The word diamond originates from two Greek terms: “adamas”(indomitable) and “diaphanes” (transparent). Its use dates back to 1000 D.C. in India, which was when the stone began to be cut and people started to appreciate its beauty, created by the light reflected by its facets. Over time, a diamond mounted on a ring, due to the inalterability of the stone, assumed the meaning of marriage and the eternity of the bond of love. A diamond is judged by four different characteristics, which can be combined in many ways and thereby determine the value of the gem.
The colour of a diamond is perhaps its most obvious characteristic, distinguishable even with the naked eye. In general, the whiter the diamond, the more light passes through the stone, easily reflecting towards the observer. The colour of a diamond greatly affects the value of every single stone, contributing significantly to its price.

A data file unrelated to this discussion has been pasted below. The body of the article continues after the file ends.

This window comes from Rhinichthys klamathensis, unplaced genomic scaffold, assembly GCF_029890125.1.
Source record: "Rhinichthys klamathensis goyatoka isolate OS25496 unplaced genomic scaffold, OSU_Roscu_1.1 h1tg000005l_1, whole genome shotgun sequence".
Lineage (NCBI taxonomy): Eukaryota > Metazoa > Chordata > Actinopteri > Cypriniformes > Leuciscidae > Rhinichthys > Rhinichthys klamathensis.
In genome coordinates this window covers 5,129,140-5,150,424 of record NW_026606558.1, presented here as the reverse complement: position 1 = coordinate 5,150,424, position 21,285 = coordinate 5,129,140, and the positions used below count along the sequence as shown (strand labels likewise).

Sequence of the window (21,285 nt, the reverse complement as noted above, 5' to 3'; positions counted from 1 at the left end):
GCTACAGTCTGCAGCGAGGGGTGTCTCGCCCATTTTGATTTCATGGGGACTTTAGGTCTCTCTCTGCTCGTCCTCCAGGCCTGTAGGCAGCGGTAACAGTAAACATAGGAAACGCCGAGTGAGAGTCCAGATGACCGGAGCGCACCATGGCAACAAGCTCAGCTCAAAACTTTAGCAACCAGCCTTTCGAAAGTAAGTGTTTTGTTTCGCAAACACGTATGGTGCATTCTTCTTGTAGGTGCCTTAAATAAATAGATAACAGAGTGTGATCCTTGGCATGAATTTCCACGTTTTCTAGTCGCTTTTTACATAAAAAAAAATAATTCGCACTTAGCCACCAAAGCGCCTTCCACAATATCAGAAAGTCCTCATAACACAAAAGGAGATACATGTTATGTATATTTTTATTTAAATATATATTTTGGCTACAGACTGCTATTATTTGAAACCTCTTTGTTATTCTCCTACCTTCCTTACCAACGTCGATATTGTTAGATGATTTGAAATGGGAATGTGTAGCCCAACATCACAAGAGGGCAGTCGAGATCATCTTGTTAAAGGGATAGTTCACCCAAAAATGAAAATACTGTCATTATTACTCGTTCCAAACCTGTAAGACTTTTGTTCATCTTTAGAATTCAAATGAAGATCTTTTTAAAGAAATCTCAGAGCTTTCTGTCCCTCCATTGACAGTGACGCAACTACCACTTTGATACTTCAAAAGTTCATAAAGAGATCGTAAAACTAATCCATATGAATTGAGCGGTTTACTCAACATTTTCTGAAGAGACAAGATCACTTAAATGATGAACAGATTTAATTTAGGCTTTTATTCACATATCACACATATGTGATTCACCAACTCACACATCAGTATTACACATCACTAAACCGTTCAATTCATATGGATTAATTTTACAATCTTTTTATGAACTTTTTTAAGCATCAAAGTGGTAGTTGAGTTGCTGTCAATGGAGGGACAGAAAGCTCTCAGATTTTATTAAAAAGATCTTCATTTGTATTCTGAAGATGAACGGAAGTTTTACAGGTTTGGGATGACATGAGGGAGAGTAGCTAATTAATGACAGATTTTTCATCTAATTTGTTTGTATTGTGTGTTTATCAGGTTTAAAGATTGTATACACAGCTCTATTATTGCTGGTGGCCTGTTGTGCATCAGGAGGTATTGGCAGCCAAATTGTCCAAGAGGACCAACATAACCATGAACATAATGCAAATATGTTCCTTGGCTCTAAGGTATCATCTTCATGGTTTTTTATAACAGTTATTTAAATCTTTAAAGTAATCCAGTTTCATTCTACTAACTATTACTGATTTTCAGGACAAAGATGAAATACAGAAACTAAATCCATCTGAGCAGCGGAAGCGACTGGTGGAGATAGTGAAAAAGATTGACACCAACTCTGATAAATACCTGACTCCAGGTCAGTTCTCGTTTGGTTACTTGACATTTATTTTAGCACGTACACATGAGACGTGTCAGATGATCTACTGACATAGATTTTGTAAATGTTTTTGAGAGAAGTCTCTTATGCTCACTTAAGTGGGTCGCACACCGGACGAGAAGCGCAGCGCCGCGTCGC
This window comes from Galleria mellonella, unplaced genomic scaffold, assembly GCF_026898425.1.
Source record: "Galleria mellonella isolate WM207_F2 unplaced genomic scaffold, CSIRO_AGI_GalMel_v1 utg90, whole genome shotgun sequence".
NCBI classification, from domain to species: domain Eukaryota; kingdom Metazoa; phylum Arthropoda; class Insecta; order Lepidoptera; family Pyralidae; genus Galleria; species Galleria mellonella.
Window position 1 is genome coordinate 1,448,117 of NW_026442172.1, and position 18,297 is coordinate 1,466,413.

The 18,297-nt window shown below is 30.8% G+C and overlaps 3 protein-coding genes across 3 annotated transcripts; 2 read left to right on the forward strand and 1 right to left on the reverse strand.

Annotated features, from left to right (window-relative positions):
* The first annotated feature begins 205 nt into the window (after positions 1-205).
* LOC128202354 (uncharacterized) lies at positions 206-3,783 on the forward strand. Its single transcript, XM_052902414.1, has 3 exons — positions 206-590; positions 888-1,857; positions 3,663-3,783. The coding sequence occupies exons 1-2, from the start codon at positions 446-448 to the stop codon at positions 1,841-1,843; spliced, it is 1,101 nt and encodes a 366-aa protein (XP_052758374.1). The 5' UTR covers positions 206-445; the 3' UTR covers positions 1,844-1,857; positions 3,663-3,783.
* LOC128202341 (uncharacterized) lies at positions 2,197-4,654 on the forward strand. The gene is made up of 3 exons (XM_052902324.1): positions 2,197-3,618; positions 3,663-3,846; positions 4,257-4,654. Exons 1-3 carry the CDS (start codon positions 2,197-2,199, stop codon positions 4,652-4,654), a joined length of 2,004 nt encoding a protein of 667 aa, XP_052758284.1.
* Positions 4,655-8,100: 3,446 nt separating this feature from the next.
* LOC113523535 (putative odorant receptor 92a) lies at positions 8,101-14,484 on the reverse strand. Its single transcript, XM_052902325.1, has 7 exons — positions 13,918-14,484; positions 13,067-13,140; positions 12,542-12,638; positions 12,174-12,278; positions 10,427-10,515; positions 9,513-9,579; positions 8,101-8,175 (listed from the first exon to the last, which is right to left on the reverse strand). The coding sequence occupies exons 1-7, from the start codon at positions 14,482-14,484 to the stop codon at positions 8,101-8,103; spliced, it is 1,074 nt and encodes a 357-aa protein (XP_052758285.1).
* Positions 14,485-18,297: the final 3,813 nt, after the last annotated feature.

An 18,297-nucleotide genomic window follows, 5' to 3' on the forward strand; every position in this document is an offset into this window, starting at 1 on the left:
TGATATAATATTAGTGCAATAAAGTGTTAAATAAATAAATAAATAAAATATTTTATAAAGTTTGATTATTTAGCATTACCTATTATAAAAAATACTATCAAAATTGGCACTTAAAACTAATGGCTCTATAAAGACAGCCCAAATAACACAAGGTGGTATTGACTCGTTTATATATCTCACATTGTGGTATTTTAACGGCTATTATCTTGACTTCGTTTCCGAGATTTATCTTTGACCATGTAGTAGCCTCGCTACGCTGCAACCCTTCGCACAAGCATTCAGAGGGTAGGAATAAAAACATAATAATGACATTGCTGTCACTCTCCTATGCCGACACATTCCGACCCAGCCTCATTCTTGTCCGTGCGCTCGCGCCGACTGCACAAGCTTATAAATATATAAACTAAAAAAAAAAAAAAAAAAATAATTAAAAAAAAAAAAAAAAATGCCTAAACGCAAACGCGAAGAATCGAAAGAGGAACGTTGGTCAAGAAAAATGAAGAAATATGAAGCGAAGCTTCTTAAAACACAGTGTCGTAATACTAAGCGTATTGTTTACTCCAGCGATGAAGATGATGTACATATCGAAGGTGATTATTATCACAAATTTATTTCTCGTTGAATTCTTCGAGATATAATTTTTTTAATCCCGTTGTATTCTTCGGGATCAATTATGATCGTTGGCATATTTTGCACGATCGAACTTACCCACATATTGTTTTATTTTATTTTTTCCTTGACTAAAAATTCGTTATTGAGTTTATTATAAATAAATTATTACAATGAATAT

Diamonds classified according to the GIA scale as “colourless” (D-E-F) are exceptionally rare and difficult to distinguish without directly comparing them to those of the following bands (G- H).
Almost all diamonds contain minute traces of non-crystallized carbon, the element from which they originated. Many of these traces are not discernible to the naked eye and need to be enlarged to become visible. They are called inclusions and are the natural fingerprints which make each diamond unique.